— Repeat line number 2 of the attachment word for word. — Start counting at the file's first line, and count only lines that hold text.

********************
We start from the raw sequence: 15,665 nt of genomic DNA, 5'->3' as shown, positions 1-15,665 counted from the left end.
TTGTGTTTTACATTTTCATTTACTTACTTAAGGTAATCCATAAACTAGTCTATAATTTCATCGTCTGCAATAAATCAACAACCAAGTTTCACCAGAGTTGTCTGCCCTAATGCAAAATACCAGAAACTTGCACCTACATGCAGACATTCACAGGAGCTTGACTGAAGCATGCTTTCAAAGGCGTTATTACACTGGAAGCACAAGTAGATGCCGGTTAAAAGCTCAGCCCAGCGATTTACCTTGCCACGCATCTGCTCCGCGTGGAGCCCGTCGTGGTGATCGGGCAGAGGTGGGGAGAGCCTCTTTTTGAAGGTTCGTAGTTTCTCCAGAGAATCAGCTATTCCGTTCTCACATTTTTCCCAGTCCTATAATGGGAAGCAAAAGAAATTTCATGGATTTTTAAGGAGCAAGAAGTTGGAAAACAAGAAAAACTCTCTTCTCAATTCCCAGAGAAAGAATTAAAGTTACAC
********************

TTGTGTTTTACATTTTCATTTACTTACTTAAGGTAATCCATAAACTAGTCTATAATTTCATCGTCTGCAATAAATCAACAACCAAGTTTCACCAGAGTTGTCTGCCCTAATGCAAAATACCAGAAACTTGCACCTACATGCAGACATTCACAGGAGCTTGACTGAAGCATGCTTTCAAAGGCGTTATTACACTGGAAGCACAAGTAGATGCCGGTTAAAAGCTCAGCCCAGCGATTTACCTTGCCACGCATCTGCTCCGCGTGGAGCCCGTCGTGGTGATCGGGCAGAGGTGGGGAGAGCCTCTTTTTGAAGGTTCGTAGTTTCTCCAGAGAATCAGCTATTCCGTTCTCACATTTTTCCCAGTCCTATAATGGGAAGCAAAAGAAATTTCATGGATTTTTAAGGAGCAAGAAGTTGGAAAACAAGAAAAACTCTCTTCTCAATTCCCAGAGAAAGAATTAAAGTTACAC